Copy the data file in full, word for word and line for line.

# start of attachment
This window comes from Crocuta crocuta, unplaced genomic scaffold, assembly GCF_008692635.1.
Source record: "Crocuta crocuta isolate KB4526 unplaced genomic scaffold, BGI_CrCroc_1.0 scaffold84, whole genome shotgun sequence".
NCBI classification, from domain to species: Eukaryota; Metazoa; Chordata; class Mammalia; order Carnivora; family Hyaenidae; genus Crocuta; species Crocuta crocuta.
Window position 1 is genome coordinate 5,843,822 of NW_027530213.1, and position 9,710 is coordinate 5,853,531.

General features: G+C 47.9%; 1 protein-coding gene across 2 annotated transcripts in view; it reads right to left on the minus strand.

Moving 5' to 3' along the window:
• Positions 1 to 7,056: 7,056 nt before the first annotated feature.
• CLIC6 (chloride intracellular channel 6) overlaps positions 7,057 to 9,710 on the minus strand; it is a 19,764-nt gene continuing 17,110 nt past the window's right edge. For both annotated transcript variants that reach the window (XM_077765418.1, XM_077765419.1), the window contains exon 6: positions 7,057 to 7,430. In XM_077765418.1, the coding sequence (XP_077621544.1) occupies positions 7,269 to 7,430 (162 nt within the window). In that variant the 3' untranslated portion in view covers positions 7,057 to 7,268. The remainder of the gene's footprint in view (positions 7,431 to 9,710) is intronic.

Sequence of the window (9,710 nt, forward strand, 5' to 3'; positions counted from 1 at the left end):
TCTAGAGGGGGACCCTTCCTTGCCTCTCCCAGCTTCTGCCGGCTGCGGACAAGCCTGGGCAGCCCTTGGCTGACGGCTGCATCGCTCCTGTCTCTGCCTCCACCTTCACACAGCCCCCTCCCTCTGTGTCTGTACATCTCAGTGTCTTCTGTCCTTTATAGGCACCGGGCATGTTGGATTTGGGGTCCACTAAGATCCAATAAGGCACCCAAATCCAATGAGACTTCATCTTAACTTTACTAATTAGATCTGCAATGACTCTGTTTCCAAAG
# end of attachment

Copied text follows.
This window comes from Crocuta crocuta, unplaced genomic scaffold, assembly GCF_008692635.1.
Source record: "Crocuta crocuta isolate KB4526 unplaced genomic scaffold, BGI_CrCroc_1.0 scaffold84, whole genome shotgun sequence".
NCBI classification, from domain to species: Eukaryota; Metazoa; Chordata; class Mammalia; order Carnivora; family Hyaenidae; genus Crocuta; species Crocuta crocuta.
Window position 1 is genome coordinate 5,843,822 of NW_027530213.1, and position 9,710 is coordinate 5,853,531.

General features: G+C 47.9%; 1 protein-coding gene across 2 annotated transcripts in view; it reads right to left on the minus strand.

Moving 5' to 3' along the window:
• Positions 1 to 7,056: 7,056 nt before the first annotated feature.
• CLIC6 (chloride intracellular channel 6) overlaps positions 7,057 to 9,710 on the minus strand; it is a 19,764-nt gene continuing 17,110 nt past the window's right edge. For both annotated transcript variants that reach the window (XM_077765418.1, XM_077765419.1), the window contains exon 6: positions 7,057 to 7,430. In XM_077765418.1, the coding sequence (XP_077621544.1) occupies positions 7,269 to 7,430 (162 nt within the window). In that variant the 3' untranslated portion in view covers positions 7,057 to 7,268. The remainder of the gene's footprint in view (positions 7,431 to 9,710) is intronic.

Sequence of the window (9,710 nt, forward strand, 5' to 3'; positions counted from 1 at the left end):
TCTAGAGGGGGACCCTTCCTTGCCTCTCCCAGCTTCTGCCGGCTGCGGACAAGCCTGGGCAGCCCTTGGCTGACGGCTGCATCGCTCCTGTCTCTGCCTCCACCTTCACACAGCCCCCTCCCTCTGTGTCTGTACATCTCAGTGTCTTCTGTCCTTTATAGGCACCGGGCATGTTGGATTTGGGGTCCACTAAGATCCAATAAGGCACCCAAATCCAATGAGACTTCATCTTAACTTTACTAATTAGATCTGCAATGACTCTGTTTCCAAAG